There are lots of banks. There are even more providers for whom you are arguing should be blacklisted.

              So who maintains the list? That list will get big for an enterprise running in 50 countries.

              Much easier to just tell people it is not permitted and may be monitored. If you know the risk and do it anyway, that is your fault.

        2. obrien

          It depends on what country you are in but that could be illegal. In some countries your company is not allowed to MitM certain sites like banking, healthcare, etc. But SSL scanning is important - there's malware that uses HTTPS simply because so many organisations do not MitM it for malware scanning. SSL scanning on sites like dropbox, etc, is critical.

    2. Adam 1

      Their tools their rules.

      If I want to create my own fake root cert and install it on my own box and inform anyone who uses my box that i can record any traffic going to the web, that is my prerogative.

      I don't see any difference between me doing it for personal reasons and a company doing it for security reasons.

      If you want to use a personal service, use hardware you own, not mine.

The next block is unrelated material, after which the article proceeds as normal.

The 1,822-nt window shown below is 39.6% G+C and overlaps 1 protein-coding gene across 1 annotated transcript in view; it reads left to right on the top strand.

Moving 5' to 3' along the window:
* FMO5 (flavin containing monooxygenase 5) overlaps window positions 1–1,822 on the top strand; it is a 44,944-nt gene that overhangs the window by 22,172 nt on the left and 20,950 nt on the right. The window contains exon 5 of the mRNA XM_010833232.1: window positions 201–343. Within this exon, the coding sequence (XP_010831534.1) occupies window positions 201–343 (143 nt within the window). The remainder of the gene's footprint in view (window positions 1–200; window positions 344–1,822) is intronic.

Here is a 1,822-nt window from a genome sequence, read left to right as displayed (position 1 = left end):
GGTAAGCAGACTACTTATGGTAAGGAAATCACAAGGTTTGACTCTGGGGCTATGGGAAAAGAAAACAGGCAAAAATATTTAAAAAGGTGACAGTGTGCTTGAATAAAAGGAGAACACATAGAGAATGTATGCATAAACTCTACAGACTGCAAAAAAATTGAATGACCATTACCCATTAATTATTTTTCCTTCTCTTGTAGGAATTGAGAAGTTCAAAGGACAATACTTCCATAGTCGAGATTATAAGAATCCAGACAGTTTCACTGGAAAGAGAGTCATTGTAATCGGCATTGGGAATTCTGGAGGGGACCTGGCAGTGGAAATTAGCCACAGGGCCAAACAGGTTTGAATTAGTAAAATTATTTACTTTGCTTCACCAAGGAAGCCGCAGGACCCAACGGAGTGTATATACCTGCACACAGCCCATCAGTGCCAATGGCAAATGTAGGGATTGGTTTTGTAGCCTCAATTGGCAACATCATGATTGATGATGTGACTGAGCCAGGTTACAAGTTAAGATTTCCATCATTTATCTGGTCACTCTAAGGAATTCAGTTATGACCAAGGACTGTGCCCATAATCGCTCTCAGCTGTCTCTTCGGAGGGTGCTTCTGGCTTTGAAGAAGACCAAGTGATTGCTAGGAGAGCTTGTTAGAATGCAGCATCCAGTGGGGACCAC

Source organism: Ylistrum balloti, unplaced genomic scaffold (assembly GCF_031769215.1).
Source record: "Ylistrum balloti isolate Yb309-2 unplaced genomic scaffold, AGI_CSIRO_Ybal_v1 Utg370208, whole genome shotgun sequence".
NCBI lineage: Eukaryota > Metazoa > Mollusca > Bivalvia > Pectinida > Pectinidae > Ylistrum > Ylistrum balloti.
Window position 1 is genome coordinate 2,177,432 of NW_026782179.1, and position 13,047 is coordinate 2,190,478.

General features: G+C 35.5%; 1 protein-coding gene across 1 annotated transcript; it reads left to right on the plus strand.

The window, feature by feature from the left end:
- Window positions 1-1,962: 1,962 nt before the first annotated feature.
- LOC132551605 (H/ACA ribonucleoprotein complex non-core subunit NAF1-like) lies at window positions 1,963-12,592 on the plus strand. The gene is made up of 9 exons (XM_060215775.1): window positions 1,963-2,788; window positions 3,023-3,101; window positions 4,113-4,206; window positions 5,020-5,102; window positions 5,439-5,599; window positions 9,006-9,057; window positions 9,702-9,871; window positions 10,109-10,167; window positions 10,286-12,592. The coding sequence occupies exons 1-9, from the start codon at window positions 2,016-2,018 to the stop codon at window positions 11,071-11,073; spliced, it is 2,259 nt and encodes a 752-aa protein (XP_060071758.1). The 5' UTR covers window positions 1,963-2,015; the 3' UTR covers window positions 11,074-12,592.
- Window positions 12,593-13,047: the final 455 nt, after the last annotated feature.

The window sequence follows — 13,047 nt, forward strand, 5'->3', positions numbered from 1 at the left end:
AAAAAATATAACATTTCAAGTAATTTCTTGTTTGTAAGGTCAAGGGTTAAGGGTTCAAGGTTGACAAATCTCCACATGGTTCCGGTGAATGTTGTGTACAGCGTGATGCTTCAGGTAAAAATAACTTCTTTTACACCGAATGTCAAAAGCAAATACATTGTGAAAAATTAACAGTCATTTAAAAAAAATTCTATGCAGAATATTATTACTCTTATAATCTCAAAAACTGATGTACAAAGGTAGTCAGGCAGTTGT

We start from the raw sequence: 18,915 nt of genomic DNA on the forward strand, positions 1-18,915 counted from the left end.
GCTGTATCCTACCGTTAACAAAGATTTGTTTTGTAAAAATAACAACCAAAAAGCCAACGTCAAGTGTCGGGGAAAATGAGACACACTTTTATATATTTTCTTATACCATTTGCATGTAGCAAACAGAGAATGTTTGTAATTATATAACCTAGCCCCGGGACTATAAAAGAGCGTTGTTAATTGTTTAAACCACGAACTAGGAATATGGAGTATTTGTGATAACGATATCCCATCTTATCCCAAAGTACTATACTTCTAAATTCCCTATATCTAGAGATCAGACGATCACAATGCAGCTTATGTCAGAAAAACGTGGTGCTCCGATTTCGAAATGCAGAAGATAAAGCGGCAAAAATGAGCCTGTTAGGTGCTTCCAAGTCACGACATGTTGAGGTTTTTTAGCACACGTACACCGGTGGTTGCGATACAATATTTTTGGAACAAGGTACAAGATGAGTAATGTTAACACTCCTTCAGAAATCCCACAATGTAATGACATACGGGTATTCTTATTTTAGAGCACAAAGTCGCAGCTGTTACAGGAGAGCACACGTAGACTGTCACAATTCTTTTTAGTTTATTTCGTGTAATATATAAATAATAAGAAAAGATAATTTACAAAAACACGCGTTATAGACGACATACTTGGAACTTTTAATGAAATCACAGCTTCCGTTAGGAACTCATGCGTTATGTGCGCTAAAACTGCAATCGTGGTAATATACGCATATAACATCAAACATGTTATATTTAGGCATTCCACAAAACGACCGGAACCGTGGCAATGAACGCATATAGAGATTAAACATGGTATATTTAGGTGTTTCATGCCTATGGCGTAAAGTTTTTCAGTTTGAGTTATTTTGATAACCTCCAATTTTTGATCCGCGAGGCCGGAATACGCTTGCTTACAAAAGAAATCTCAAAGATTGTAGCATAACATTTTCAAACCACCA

10. John H Woods Silver badge

    Passing off

    I still can't understand why this isn't passing off. IANALBIPOOTI and I believe that Reckitt & Colman Products Ltd v Borden Inc established that there are three criteria: the trader enjoys some goodwill; there is some misrepresentation by a third party; and the trader suffers damage to the aforementioned goodwill.

    OK, so HSBC has some goodwill. Yes they launder drug money; help people evade taxes and charge you a fortune for incurring a small overdraft. But nevertheless, you trust them not to hand over your account to a third party for them to do as they will.

    When you https:// to hsbc.co.uk, you are using their goods and services, to wit, their online banking facility. Part of that service is your assurance that you are connected to HSBC before you start typing the sort of stuff you really want to remain private. When you see the padlock in the address bar, you believe that you have a connection to an entity whose identity is assured by another entity that can be trusted to assure that identity. Any software that presents you with an MITM certificate for hsbc.co.uk signed by one of these dodgy outfits who have installed a bogus (yes I really think that's the word) root cert is surely passing off their own certificate as the certificate which has been presented to you by the organisation you think you are connected to?